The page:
With infrastructure shattered, he feared it would be near impossible to bring fresh oysters to market. Both Maurer and Herring had survived the pandemic by delivering oysters straight to New Orleans homes and restaurants, transporting thousands in a refrigeration unit in the back of their trucks. But now, roads were swamped or buried in sand, bridges were damaged, and petrol shortages made travel precarious.

An image of Oyster farmer Scott Maurer.
Originally from Ohio, Scott Maurer grew up on the waters of the Great Lakes. After Hurricane Katrina, he came down to New Orleans to do relief work, helping to rebuild homes. Soon, though, he felt the pull to be back on the water. So he took his 'old crappy boat' down to Cocodrie, a bayou town and fishing hub about 60km west of Grand Isle. There, other commercial fishermen showed him the ropes [Delaney Nolan/Al Jazeera]

Maurer had a pontoon boat, but that was only useful for working near the island’s shore, hauling and sorting oyster cages. And so, a few weeks after the storm, Maurer took a gamble and spent most of his savings on Les Bons Temps. He hoped he could use the boat to transport oysters from his farm, through the wetlands, and up to New Orleans.

But the wetlands of Louisiana - hundreds of square kilometres of saturated marsh, swamps and estuaries rich with herons, alligators, snakes and wild pigs, a vibrant and delicate ecosystem - are disappearing. So, too, are the oysters.

Fluctuating water quality, excessive heat, and freshwater diverted to prevent inland flooding kill off millions of oysters in mass mortality events. Overfishing and land loss destroy the reefs on which oysters live.

Maurer described a reef in Cocodrie, “Probably 100 yards long, where you could walk around on dry land when the tide was out, collecting oysters with buckets.” Then he added, “I can take you to that place right now and it’s under six feet of water. It’s degraded.”

A series of disasters

A photo of damaged houses that have fallen apart by the sea.
Storm-damaged houses on Grand Isle after Hurricane Ida. Storm surge following the hurricane buried Grand Isle in a metre of sand, leaving the entire island without running water, electricity or gas for months. In the days following the storm, Jefferson Parish's president called the island "uninhabitable" [File: Sean Rayford/Getty Images/AFP]
Storm-damaged houses on Grand Isle after Hurricane Ida [File: Sean Rayford/Getty Images/AFP]

Grand Isle itself was once ringed in oyster reefs. Those are all gone now. The seafloor is sandy and bare and only Maurer, Herring, and two other oyster farmers still work on the island.

Thus, instead of dredging reefs, Maurer and Herring have open-water plots where they grow oysters in floating cages, a practice known as oyster aquaculture. They first raise oyster seed - baby oysters, as small as grains of sand - in “bottle nurseries,” through which they constantly circulate water. Once they’re about the size of a thumbnail, they move the oysters to cages offshore, which are tied to anchored lines and float near the water’s surface. Those cages protect the shellfish from natural predators, like drumfish and snails. This means the oysters grow more meat and less shell, and can be ready for harvest in one year instead of three.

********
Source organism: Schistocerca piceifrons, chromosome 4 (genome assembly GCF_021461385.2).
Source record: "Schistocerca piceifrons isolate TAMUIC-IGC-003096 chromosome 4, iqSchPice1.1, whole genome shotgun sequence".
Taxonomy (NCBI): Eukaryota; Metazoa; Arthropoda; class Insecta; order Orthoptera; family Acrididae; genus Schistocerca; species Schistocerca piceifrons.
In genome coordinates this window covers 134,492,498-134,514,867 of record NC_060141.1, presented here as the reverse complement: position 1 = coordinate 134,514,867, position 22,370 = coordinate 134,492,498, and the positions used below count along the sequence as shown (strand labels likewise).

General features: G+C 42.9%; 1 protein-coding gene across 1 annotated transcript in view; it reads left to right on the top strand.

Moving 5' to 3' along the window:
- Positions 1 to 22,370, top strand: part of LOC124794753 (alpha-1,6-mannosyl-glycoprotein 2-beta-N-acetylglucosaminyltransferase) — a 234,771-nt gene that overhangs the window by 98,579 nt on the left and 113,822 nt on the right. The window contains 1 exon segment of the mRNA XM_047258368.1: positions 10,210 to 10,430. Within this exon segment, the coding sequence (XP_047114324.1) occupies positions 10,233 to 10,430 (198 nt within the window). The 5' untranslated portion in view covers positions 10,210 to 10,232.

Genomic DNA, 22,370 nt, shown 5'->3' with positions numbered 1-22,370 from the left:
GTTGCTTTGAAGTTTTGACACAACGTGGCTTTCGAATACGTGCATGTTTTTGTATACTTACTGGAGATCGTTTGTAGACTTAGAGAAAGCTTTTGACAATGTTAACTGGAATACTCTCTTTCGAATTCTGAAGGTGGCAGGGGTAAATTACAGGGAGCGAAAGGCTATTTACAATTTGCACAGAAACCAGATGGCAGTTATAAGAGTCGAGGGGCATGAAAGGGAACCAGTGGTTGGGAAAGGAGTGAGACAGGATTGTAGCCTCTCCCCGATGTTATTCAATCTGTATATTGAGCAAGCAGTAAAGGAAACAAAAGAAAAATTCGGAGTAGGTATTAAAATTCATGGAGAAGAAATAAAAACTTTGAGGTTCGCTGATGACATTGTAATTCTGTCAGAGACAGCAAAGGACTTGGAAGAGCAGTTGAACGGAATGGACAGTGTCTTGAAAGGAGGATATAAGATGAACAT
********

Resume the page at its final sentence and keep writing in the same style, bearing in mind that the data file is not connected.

But disappearing reefs are only one of the problems facing oyster farmers here. Ida was the latest in a series of disasters that have all but wiped them out. In the last three years alone, Maurer has had to navigate eight hurricanes, six storm evacuations, plunging water quality, and the pandemic.

Lacava and Maurer test the oysters from Maurer's plot.
LaCava and Maurer test the oysters from Maurer's plot [Delaney Nolan/Al Jazeera]

Last year, as Hurricane Ida approached, Maurer put all his oyster seed inside the hatchery at Grand Isle. The seed would survive as long as it was kept cool and since the hatchery had a generator hooked up to the gas lines, the seed should have been safe there even if the power went out.

But Ida tore Grand Isle’s infrastructure to pieces, knocking out both power and natural gas. Without natural gas, the generator couldn’t run.

Maurer made it back to the island by water within a week, only to discover he’d lost almost all his seed.

"Every time we just about get to market, something happens,” he reflected. Maurer talks brightly about oysters, salinity, boats and crab pots, but when he speaks of the last years’ losses, his voice goes tight. "It used to be a huge industry. But the ocean is dying."

Going 'pirate'

Lacava passes the crumbling warehouse of Southern Shell Fish Co., Inc.
Luke LaCava passes the crumbling warehouse of Southern Shell Fish Co., Inc [Delaney Nolan/Al Jazeera]
Luke LaCava passes the crumbling warehouse of Southern Shell Fish Co., Inc [Delaney Nolan/Al Jazeera]